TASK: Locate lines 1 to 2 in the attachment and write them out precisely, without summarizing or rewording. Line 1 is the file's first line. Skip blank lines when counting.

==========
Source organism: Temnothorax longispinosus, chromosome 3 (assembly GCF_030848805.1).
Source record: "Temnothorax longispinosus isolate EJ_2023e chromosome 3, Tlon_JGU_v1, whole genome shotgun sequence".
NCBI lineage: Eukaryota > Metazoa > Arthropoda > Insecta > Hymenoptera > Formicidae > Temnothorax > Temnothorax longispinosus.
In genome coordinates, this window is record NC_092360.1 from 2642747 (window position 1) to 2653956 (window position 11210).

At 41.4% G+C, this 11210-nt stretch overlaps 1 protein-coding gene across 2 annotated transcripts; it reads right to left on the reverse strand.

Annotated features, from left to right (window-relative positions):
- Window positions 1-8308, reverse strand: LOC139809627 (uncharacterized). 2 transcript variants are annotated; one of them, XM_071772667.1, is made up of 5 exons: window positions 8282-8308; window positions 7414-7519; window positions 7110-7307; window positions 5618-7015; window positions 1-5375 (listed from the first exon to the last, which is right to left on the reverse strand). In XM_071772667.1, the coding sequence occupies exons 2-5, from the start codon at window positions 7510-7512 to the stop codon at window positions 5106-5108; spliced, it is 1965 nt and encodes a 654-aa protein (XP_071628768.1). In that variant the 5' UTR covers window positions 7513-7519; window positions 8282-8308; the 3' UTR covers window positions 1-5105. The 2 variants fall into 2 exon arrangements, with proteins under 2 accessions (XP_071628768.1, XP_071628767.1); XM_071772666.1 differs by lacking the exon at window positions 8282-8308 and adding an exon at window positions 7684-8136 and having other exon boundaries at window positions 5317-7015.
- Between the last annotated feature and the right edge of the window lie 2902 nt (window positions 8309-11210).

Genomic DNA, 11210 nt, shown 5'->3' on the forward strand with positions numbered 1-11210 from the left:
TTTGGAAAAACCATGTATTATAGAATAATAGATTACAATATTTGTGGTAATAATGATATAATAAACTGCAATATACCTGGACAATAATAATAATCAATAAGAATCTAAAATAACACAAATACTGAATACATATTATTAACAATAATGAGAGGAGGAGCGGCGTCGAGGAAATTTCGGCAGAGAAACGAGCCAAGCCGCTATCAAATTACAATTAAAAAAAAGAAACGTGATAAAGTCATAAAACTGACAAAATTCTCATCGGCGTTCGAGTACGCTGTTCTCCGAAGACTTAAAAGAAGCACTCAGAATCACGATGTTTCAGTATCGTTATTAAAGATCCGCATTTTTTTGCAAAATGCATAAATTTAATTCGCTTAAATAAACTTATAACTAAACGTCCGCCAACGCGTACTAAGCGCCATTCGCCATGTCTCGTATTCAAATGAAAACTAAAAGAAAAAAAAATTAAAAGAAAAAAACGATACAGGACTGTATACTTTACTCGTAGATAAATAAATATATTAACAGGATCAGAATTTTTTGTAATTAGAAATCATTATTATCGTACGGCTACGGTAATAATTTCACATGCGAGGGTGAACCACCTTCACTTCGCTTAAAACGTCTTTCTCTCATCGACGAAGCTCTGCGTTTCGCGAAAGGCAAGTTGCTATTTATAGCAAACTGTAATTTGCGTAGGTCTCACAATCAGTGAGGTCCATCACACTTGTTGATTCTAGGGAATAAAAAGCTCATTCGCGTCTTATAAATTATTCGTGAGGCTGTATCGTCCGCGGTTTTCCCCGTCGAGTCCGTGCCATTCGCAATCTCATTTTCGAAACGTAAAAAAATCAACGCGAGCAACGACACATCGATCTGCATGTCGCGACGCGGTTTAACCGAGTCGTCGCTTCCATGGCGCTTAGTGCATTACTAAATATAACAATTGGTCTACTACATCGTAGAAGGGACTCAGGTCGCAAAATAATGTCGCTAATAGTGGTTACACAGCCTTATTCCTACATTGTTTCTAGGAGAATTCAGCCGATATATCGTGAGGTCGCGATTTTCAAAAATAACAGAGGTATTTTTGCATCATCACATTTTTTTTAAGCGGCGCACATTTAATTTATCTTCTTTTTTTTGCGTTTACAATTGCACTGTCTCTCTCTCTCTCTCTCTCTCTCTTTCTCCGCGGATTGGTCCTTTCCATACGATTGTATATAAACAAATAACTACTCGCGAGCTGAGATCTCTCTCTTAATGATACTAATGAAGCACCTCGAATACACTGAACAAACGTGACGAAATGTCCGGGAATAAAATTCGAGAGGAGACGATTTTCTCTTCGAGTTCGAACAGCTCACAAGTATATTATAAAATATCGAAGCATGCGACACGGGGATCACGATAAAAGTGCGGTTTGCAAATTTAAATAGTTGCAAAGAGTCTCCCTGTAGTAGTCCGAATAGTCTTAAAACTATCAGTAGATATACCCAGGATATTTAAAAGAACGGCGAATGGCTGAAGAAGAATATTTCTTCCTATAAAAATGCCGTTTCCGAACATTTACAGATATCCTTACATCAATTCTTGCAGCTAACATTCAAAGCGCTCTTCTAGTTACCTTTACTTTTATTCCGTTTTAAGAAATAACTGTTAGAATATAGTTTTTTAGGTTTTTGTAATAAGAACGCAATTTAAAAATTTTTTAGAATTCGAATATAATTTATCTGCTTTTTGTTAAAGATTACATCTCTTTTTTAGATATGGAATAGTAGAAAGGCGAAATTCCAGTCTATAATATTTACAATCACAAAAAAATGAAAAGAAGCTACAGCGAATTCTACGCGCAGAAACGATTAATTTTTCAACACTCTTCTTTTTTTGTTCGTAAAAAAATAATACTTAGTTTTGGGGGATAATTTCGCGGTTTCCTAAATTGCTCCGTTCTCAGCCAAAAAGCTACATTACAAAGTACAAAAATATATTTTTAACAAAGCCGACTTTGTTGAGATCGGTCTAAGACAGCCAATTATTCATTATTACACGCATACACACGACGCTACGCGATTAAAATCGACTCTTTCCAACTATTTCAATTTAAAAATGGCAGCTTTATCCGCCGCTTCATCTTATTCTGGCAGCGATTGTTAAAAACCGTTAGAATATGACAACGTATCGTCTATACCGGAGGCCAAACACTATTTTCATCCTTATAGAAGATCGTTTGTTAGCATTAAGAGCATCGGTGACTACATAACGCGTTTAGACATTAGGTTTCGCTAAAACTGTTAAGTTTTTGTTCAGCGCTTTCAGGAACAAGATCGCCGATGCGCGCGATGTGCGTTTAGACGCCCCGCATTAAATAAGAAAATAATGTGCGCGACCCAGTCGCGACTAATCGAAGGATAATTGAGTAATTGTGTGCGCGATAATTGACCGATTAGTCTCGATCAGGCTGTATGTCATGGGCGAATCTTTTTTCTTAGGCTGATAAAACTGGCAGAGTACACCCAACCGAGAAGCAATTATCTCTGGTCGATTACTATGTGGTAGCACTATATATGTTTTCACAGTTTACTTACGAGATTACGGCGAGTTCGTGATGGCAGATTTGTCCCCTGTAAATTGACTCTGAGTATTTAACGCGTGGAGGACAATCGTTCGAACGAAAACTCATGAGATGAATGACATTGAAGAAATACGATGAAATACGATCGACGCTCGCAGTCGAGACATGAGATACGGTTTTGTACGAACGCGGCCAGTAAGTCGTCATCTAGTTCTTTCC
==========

Source organism: Temnothorax longispinosus, chromosome 3 (assembly GCF_030848805.1).
Source record: "Temnothorax longispinosus isolate EJ_2023e chromosome 3, Tlon_JGU_v1, whole genome shotgun sequence".